While leading boys’ teams have had former All Blacks on their coaching staff – Reuben Thorne led Christ’s College last year – Villa Maria first XV’s coaching set-up is very much old school: Parents Richard Arnott and Pete Cahill do it very much for the love of the game.

Villa Maria used to combine with Hornby High School and Forward Foundation but Cahill’s daughter Lucy helped form the college’s own team.

“Over the last two years we’ve been fortunate where we’ve really grown the sport and we’re able to field a full team,” said team manager and Villa Maria’s sports director, Jacqui Restieaux.

“The beauty of our team is the majority of the girls have actually never played before. They’d never thrown a rugby ball before, they turned up to the first training, they’ve learnt the basic skills and are now playing some really good rugby.”

Villa Maria have a squad of 29 and the players not required on game day instead bolster the ranks of other teams in the competition, a sporting, collaborative approach.

“The other girls go and play for Hornby or whoever else needs extra players. That way at least they’re still playing and getting a game,” Restieaux said.

Arnott has had a long association with Lincoln University and he has also coached women’s teams.

“He’s come in with the philosophy of wanting to just teach the basics. In the past we’ve found girls don’t know how to tackle and they don’t know how to fall to the ground. They would train, play their first game, they’d get a knock and they wouldn’t want to play anymore,” Restieaux said.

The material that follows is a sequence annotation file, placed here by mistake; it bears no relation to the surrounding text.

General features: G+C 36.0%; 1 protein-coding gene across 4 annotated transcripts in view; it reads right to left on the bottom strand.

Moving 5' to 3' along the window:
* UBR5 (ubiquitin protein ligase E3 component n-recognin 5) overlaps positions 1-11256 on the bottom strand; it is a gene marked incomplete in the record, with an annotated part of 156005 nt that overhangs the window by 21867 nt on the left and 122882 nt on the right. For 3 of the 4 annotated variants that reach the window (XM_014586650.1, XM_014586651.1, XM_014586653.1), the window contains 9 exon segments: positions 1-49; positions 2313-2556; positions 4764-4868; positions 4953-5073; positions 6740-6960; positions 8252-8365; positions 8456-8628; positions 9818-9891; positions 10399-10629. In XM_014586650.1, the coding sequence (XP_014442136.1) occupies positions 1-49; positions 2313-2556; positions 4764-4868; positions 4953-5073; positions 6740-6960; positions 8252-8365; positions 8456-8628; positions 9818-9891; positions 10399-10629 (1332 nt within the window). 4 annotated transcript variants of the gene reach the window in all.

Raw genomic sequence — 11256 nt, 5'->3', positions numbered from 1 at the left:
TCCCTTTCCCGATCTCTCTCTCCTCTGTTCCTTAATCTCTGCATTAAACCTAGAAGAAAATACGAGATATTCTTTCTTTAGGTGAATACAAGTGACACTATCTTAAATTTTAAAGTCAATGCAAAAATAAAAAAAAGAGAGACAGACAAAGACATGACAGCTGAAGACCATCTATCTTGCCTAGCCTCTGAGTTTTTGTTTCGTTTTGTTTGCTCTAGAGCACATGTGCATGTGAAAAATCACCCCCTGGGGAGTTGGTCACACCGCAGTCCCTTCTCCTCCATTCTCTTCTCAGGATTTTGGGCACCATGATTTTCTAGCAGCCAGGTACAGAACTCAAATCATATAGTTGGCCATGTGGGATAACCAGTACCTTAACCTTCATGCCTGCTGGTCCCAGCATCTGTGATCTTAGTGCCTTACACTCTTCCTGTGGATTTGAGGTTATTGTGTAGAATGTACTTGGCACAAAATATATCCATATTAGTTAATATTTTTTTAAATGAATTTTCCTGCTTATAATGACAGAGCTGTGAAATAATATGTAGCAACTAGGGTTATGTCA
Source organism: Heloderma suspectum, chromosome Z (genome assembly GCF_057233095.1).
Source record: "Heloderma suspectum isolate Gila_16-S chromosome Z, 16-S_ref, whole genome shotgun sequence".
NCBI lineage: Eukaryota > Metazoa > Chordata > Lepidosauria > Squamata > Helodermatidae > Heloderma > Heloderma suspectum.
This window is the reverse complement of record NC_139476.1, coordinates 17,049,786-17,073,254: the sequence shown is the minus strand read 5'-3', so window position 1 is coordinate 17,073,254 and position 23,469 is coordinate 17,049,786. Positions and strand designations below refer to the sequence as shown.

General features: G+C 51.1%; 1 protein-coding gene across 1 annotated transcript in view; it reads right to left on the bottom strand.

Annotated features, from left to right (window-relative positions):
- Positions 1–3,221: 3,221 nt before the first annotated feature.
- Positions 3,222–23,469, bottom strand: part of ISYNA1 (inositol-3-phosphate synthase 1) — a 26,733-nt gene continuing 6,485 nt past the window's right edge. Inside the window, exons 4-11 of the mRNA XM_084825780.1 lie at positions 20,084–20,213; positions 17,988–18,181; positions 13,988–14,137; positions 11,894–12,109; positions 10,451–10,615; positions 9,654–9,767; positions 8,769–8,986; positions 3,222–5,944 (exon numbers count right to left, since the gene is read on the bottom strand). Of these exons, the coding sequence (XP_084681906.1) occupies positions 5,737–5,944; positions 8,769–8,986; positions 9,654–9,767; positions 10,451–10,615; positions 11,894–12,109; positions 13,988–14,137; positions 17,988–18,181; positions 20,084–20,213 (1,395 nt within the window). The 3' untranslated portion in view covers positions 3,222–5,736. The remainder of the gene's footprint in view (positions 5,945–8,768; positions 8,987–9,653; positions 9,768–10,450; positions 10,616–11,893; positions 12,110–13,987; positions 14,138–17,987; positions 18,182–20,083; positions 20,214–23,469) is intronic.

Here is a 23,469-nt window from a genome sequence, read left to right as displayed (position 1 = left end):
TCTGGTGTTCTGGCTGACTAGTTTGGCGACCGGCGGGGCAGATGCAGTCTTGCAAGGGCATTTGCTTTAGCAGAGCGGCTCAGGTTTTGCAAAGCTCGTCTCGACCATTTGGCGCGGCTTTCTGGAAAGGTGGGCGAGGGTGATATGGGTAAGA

“We’ve focused on teaching them those basic skills so when they are on the field they’re feeling confident.”

She said a key to the side’s success and regeneration was it spanned years 9 to 13.

“That’s the beauty of it, they’re not just playing with their age groups. It’s creating quite a nice culture where you’ve got girls across all the age groups meeting one another.

“It was something different as well, girls playing rugby as opposed to netball and hockey. It’s girls that have never really been involved in a team sport before and they’ve given it a go. We made it quite clear that if you’re an absolute beginner that’s  okay, come along and try it.”

Restieaux was also complimentary of the backing supported by the CRFU, and sponsors.

“They’re putting a lot into trying to grow the game, particularly for women. They (women) can see there are some good pathways now which never used to be.”

She welcomed FPC stars visiting schools, current Canterbury player and contracted Black Fern Chelsea Bremner coaches Hornby.

Schools are also aligned to a club – Villa Maria are paired with Marist Albion – to further assist their development through clinics and know how.

While the girls are not on a level playing field considering the private sponsorship emblazoned on the boys’ jerseys, Restieaux was content.